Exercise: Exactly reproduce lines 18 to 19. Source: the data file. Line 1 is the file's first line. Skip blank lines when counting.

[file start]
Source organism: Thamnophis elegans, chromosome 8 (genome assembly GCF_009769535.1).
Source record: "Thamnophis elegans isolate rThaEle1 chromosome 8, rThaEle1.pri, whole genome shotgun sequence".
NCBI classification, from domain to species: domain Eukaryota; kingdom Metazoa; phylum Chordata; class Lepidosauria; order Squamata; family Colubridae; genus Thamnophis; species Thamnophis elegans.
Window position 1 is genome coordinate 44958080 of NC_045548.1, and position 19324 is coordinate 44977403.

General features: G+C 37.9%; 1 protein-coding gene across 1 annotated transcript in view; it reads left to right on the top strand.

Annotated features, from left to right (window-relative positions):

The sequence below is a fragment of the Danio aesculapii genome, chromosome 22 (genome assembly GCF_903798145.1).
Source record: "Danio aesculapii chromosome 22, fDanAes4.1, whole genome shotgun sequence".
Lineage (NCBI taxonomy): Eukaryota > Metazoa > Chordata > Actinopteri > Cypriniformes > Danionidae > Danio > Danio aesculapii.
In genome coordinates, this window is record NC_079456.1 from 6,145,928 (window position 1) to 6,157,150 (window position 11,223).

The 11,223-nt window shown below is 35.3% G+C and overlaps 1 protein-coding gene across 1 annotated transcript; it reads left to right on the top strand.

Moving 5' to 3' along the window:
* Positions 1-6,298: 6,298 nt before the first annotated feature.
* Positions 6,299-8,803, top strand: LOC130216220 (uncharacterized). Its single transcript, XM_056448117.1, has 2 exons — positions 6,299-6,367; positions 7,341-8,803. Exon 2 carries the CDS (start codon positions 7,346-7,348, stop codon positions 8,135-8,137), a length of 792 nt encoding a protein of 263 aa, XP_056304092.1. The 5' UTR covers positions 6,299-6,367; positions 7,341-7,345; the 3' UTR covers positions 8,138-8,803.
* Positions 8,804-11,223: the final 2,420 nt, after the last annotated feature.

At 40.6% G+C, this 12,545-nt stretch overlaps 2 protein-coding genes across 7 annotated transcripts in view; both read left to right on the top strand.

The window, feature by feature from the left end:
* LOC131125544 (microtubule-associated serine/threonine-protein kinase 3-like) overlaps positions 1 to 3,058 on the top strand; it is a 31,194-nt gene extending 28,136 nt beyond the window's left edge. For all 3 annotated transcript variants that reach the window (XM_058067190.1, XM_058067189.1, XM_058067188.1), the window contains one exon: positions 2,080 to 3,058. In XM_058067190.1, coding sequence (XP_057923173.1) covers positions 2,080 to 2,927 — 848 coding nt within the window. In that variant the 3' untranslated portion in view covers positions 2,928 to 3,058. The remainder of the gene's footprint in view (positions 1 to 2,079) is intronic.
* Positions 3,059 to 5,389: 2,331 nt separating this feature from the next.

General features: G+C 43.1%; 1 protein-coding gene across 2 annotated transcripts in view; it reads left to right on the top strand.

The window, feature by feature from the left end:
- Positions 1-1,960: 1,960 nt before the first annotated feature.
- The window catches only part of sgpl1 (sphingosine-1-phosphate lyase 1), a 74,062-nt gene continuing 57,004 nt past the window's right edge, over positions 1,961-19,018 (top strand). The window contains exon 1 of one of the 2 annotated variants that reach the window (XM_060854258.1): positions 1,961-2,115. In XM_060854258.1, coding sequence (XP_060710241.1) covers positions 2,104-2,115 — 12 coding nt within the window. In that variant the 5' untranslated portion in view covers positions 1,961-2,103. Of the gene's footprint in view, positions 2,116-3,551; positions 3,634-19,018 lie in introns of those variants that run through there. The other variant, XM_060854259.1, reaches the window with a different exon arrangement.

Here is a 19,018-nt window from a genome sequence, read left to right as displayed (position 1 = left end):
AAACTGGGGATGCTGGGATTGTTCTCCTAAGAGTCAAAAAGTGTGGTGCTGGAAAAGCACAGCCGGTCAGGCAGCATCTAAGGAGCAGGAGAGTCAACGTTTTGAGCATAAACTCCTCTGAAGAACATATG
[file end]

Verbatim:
* LOC131125544 (microtubule-associated serine/threonine-protein kinase 3-like) overlaps positions 1 to 3,058 on the top strand; it is a 31,194-nt gene extending 28,136 nt beyond the window's left edge. For all 3 annotated transcript variants that reach the window (XM_058067190.1, XM_058067189.1, XM_058067188.1), the window contains one exon: positions 2,080 to 3,058. In XM_058067190.1, coding sequence (XP_057923173.1) covers positions 2,080 to 2,927 — 848 coding nt within the window. In that variant the 3' untranslated portion in view covers positions 2,928 to 3,058. The remainder of the gene's footprint in view (positions 1 to 2,079) is intronic.
* Positions 3,059 to 5,389: 2,331 nt separating this feature from the next.